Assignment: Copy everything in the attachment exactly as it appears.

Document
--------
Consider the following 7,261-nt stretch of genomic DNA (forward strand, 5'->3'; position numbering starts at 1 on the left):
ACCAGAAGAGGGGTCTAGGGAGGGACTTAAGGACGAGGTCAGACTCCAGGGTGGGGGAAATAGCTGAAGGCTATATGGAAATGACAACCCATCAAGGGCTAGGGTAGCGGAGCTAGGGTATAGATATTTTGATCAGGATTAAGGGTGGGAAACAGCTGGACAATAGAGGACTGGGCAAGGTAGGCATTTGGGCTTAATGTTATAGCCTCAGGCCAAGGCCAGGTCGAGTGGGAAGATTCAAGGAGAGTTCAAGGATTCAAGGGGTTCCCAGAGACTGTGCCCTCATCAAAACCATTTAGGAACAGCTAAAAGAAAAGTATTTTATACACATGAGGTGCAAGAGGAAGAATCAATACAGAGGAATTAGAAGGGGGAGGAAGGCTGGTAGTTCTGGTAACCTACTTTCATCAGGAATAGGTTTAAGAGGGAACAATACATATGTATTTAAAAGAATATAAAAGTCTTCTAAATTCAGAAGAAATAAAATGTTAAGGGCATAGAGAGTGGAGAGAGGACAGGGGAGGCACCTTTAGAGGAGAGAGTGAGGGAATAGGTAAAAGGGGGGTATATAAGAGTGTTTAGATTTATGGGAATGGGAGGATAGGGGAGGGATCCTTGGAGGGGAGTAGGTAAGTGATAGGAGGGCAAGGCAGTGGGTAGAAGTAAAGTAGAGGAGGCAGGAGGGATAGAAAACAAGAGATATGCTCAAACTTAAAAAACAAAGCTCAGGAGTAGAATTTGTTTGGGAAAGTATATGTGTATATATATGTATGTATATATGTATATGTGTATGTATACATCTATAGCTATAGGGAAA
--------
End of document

Consider the following 7,261-nt stretch of genomic DNA (forward strand, 5'->3'; position numbering starts at 1 on the left):
ACCAGAAGAGGGGTCTAGGGAGGGACTTAAGGACGAGGTCAGACTCCAGGGTGGGGGAAATAGCTGAAGGCTATATGGAAATGACAACCCATCAAGGGCTAGGGTAGCGGAGCTAGGGTATAGATATTTTGATCAGGATTAAGGGTGGGAAACAGCTGGACAATAGAGGACTGGGCAAGGTAGGCATTTGGGCTTAATGTTATAGCCTCAGGCCAAGGCCAGGTCGAGTGGGAAGATTCAAGGAGAGTTCAAGGATTCAAGGGGTTCCCAGAGACTGTGCCCTCATCAAAACCATTTAGGAACAGCTAAAAGAAAAGTATTTTATACACATGAGGTGCAAGAGGAAGAATCAATACAGAGGAATTAGAAGGGGGAGGAAGGCTGGTAGTTCTGGTAACCTACTTTCATCAGGAATAGGTTTAAGAGGGAACAATACATATGTATTTAAAAGAATATAAAAGTCTTCTAAATTCAGAAGAAATAAAATGTTAAGGGCATAGAGAGTGGAGAGAGGACAGGGGAGGCACCTTTAGAGGAGAGAGTGAGGGAATAGGTAAAAGGGGGGTATATAAGAGTGTTTAGATTTATGGGAATGGGAGGATAGGGGAGGGATCCTTGGAGGGGAGTAGGTAAGTGATAGGAGGGCAAGGCAGTGGGTAGAAGTAAAGTAGAGGAGGCAGGAGGGATAGAAAACAAGAGATATGCTCAAACTTAAAAAACAAAGCTCAGGAGTAGAATTTGTTTGGGAAAGTATATGTGTATATATATGTATGTATATATGTATATGTGTATGTATACATCTATAGCTATAGGGAAA